Short Essay on Snyder v. Phelps, Part V: The Intrusion Upon Seclusion Tort

For more about the essay (for an online symposium), see here; to read the full 9 pages, see here. This week, I’m posting (and combining using the Snyder v. Phelps tag) some passages: Earlier, I blogged about Hustler v. Falwell and why it applies here, as well as about the arguments that the liability in Snyder is akin to a time, place, and manner speech restriction, justified by the proximity of the speech to a funeral, that the liability is justified because the Phelps’ speech interfered with Snyder’s own religious freedom, and that the liability is justified because the Snyders are private figures. Today I close by blogging about the invasion of privacy tort claim.

The Snyder v. Phelps jury held defendants liable not just for intentional infliction of emotional distress, but also for invasion of privacy. It seems unlikely that the Court will consider the invasion of privacy claim, because it doesn’t seem to be within the scope of the questions presented by the certiorari petition. Nonetheless, I thought I’d briefly speak about it here.

“Invasion of privacy” covers several torts, but only one led to liability in Snyder: “intrusion upon seclusion.” The intrusion upon seclusion tort generally focuses on conduct that is offensive regardless of the message it expresses, or even whether it expresses a message at all. The Restatement of Torts illustrations are entering a patient’s hospital room to take a photograph over the patient’s objection, photographing through someone’s bedroom window through a telescope, tapping someone’s phone, getting someone’s bank records using a forged court order, and calling someone every day for a month at inconvenient times. The tort is constitutionally sound precisely because it focuses on physical conduct, not communication.

Here, though, the intrusion stemmed not just from the proximity of the picketing to the funeral, but also from the message of the picketing. There must have been a good deal of speech within 1000 feet of the church at which the funeral service was being conducted, and surely one wouldn’t call all of it “highly offensive intrusion upon seclusion.”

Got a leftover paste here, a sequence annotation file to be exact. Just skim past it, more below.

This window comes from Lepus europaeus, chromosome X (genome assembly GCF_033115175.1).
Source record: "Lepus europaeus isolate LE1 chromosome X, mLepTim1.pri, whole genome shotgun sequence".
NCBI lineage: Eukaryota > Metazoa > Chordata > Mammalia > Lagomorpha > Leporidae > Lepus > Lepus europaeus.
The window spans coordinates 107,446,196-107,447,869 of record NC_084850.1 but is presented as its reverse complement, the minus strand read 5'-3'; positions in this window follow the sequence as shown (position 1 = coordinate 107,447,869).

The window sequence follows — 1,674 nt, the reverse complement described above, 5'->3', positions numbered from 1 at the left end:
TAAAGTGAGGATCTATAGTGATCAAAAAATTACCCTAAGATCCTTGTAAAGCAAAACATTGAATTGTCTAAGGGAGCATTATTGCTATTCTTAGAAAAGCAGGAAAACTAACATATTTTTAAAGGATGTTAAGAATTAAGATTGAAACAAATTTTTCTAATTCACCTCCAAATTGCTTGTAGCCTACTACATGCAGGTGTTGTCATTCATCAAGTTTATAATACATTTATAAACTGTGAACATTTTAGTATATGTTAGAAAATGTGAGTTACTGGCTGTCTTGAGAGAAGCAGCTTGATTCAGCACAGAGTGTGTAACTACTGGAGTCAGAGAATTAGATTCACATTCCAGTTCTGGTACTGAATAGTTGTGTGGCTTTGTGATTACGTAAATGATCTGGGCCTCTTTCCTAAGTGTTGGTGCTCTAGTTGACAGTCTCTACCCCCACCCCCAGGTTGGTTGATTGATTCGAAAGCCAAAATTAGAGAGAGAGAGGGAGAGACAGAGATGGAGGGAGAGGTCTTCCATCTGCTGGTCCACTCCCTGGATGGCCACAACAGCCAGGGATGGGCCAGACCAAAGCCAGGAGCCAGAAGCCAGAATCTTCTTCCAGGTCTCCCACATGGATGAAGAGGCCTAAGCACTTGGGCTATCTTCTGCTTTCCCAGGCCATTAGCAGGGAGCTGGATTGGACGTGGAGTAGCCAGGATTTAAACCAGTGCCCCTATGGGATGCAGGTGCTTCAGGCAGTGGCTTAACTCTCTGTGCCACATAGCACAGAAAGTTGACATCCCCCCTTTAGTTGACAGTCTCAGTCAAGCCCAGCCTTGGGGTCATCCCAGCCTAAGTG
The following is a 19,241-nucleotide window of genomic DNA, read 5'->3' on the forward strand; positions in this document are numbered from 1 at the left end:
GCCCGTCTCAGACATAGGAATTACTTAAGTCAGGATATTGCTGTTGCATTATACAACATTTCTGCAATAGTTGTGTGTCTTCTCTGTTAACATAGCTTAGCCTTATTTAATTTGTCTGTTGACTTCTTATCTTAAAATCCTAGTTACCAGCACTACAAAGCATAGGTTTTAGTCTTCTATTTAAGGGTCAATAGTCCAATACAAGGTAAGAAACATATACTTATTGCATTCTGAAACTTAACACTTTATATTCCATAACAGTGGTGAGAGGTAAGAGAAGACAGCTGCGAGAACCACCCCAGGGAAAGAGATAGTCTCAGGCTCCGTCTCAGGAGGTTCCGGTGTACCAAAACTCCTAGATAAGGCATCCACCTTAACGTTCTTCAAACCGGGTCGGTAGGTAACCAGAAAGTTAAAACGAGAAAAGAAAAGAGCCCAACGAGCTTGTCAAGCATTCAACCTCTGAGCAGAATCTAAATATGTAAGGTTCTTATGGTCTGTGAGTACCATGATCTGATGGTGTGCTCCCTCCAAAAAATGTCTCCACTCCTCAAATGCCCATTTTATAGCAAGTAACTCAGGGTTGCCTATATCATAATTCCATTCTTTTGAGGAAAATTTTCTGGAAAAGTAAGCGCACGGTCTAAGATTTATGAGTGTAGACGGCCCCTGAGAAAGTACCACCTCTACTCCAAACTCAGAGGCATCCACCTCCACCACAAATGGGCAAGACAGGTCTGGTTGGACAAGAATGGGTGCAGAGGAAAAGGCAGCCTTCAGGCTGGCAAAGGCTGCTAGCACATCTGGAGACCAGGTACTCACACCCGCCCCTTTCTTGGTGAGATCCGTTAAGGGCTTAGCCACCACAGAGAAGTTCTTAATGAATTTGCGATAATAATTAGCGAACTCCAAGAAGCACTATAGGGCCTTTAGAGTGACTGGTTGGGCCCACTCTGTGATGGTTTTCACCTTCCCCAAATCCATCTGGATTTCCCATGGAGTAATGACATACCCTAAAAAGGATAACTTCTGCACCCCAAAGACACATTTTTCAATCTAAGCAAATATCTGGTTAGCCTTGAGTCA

Applying the intrusion tort here thus raises pretty much the same overbreadth, vagueness, and viewpoint discrimination problems as does applying the emotional distress tort. The intrusion tort may be a little narrower than the emotional distress tort if one interprets the intrusion tort as requiring some sort of physical proximity with the plaintiffs (though then the Web page would have to be excluded). But it’s also broader because it doesn’t even require a finding of outrageousness, only of the intrusion being “highly offensive to a reasonable person.” And in any case the narrowing is pretty slight, if speech within 1000 feet of the funeral qualifies as physical proximity.

One can also see how dangerous this tort, if applicable in Snyder, could potentially be: It could conceivably lead to massive liability for antiabortion picketing within 1000 feet of abortion clinics, on the theory that people who are going in for emotionally draining and possibly life-altering medical procedures are just as entitled to “seclusion” as people who are going to a funeral. It could lead to massive liability for protests within 1000 feet of churches (including any church the Phelpsians might use), mosques, and synagogues, on the theory that people are entitled to “seclusion” in their ordinary religious services as well as in funeral religious services. It could lead to universities’ being allowed to punish students for distributing or posting allegedly offensive materials near dorms; and more.

So allowing liability on an intrusion upon seclusion theory in Snyder would be as improper as allowing liability on an intentional infliction of emotional distress theory. Again, a narrowly crafted, content-neutral rule restricting picketing immediately outside funerals might well be a constitutionally permissible means of protecting grieving families’ seclusion. But there’s nothing narrowly crafted or content-neutral about the two torts as they were applied in Snyder.

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